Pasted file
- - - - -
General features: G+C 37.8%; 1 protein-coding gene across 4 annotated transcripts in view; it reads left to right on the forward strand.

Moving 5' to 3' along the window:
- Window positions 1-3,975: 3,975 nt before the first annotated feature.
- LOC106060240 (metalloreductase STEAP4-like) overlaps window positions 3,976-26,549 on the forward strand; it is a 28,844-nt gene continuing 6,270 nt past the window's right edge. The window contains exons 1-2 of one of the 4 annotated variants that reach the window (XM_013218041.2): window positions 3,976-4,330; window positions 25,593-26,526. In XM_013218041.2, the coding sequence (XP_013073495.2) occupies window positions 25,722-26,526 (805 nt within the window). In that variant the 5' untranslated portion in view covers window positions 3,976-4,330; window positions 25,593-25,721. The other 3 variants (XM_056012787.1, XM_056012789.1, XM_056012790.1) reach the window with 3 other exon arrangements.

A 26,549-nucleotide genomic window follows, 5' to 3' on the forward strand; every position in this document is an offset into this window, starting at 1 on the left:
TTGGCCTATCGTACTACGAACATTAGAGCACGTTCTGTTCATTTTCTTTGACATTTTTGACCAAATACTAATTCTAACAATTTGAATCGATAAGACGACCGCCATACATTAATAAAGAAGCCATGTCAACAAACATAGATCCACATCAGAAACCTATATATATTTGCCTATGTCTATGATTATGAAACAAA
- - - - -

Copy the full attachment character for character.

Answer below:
General features: G+C 37.8%; 1 protein-coding gene across 4 annotated transcripts in view; it reads left to right on the forward strand.

Moving 5' to 3' along the window:
- Window positions 1-3,975: 3,975 nt before the first annotated feature.
- LOC106060240 (metalloreductase STEAP4-like) overlaps window positions 3,976-26,549 on the forward strand; it is a 28,844-nt gene continuing 6,270 nt past the window's right edge. The window contains exons 1-2 of one of the 4 annotated variants that reach the window (XM_013218041.2): window positions 3,976-4,330; window positions 25,593-26,526. In XM_013218041.2, the coding sequence (XP_013073495.2) occupies window positions 25,722-26,526 (805 nt within the window). In that variant the 5' untranslated portion in view covers window positions 3,976-4,330; window positions 25,593-25,721. The other 3 variants (XM_056012787.1, XM_056012789.1, XM_056012790.1) reach the window with 3 other exon arrangements.

A 26,549-nucleotide genomic window follows, 5' to 3' on the forward strand; every position in this document is an offset into this window, starting at 1 on the left:
TTGGCCTATCGTACTACGAACATTAGAGCACGTTCTGTTCATTTTCTTTGACATTTTTGACCAAATACTAATTCTAACAATTTGAATCGATAAGACGACCGCCATACATTAATAAAGAAGCCATGTCAACAAACATAGATCCACATCAGAAACCTATATATATTTGCCTATGTCTATGATTATGAAACAAA